An alternative proposal is to keep the int the same size as a ``long'', increasing it to 64 bits, while at the same time then increasing the size of a ``short'' to 32 bits. This leaves only the ``char'', which would be expected to stay at 8 bits. However, we propose that the size of the ``char'' be increase to 16 bits, for several reasons. First, doubling the size of the ``char'' means that the size of all basic data types is doubled in going from a 32-bit architecture to a 64-bit architecture. This keeps the relationships between these basic types the same (same number of chars per short; same number of chars per long; and so on).
In addition, increasing the size of the ``char'' to 16 bits allows for a much richer set of characters. The basic purpose of a ``char'' is to store one ``character''. For early systems, a character needed only 6 bits -- to represent 64 different characters. In the 1960's, there was a movement from 6-bit characters to 8-bit characters, resulting in the ASCII and EBCDIC character sets. Actually, of course, neither of these character sets were fully populated -- seven bits would have been sufficient.
In the past decade, however, it has become obvious that to truly represent all ``characters'' used in printed writing, more that 128 characters are needed. A full 8 bits is needed for the ISO Latin-1 character set providing representation for the Western European languages. The representation of a wider ranges of languages, such as Japanese, requires at least 16 bits. Current coding generally requires a multi-byte programming model for non-European languages. Moving to a 16-bit character would allow a simple programming model for an extended international character set.
The floating point data types are defined more by the IEEE data representation standard than by the machine architecture, and can be left alone.
Thus, it would appear that the following sizes are reasonable for the basic data types.
64/32/16/8 64/64/32/8 64/64/32/16 char * 32 bits 64 bits 64 bits 64 bits long 32 bits 64 bits 64 bits 64 bits int 32 bits 32 bits 64 bits 64 bits short 16 bits 16 bits 32 bits 32 bits char 8 bits 8 bits 8 bits 16 bits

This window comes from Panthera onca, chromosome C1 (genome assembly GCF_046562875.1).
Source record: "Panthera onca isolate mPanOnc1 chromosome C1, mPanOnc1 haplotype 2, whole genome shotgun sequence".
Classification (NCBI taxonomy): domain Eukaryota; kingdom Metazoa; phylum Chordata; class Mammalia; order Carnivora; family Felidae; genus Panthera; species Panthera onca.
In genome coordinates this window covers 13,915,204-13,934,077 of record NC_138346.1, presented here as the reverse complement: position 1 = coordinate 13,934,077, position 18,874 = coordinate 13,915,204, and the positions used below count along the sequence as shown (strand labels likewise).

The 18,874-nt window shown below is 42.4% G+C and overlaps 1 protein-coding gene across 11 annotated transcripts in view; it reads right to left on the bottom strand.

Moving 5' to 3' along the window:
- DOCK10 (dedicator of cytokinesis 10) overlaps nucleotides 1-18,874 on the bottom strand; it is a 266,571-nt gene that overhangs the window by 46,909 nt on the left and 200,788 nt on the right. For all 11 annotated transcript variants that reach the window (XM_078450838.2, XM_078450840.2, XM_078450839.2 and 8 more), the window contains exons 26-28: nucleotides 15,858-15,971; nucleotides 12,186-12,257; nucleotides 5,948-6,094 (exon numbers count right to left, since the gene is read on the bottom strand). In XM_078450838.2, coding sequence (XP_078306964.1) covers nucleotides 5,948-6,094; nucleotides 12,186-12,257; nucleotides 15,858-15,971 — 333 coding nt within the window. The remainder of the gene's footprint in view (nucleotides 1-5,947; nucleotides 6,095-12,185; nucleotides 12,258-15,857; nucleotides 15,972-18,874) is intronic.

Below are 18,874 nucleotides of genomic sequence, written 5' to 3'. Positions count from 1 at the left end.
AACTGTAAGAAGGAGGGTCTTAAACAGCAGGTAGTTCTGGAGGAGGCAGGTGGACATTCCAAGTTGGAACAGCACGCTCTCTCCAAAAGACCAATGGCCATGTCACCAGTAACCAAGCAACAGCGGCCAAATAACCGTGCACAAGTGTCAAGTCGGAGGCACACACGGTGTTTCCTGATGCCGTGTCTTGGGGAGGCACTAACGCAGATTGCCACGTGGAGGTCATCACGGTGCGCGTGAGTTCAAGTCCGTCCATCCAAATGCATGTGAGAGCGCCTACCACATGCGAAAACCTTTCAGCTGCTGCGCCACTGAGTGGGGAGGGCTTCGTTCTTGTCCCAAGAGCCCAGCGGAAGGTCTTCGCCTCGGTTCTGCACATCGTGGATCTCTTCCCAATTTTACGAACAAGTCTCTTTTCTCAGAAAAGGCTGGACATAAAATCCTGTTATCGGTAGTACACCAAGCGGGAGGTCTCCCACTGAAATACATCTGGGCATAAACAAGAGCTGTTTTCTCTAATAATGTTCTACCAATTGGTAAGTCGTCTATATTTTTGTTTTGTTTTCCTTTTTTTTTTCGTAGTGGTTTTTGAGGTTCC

Another advantage of the 64/64/32/16 scheme is that since 8-bit objects are no longer accessible, they need not be addressable. This would allow addresses to refer to 16-bit objects, and effectively double the maximum addressable memory.
Cray, which has a 64-bit address architecture, uses the 64/64/32/8 scheme.
With any of these changes, two sorts of software problems will occur with a change in the basic data types:
Explicit packing and unpacking can be handled with the definition and use of appropriate architectural constants: number of bits per char (CHAR_BIT), number of bits per short, number of bits per long (LONG_BIT), and so on.
Another possibility, which would tend to reinforce the production of code which works correctly, given different sizes of the basic data types (by using architectural constants, for example) would be to support different schemes, depending upon a compiler option. Any of the 64/32/16/8, 64/64/32/8, or 64/64/32/16 schemes could be used for a given program. Proper coding would allow it to work under different schemes, and hence the particular scheme could be a compiler option.
To a degree, the basic problem here is that the conventional C data types provide access only to three objects: ``char'', ``short'', and ``long''. With the move to a 64-bit architecture, we have 4 objects in the hardware: 8-bit, 16-bit, 32-bit, and 64-bit quantities. With only 3 names for 4 objects, some object must be unnameable. An alternative is obviously then to introduce another name. For example, with the 64/64/32/16 scheme, a new data type ``byte'' could be used to allow access to 8-bit objects.
It could also be suggested that this problem may reoccur when a 128-bit architecture is considered. Any current solution might consider the impact of moving from the 64-bit architecture to a 128-bit architecture.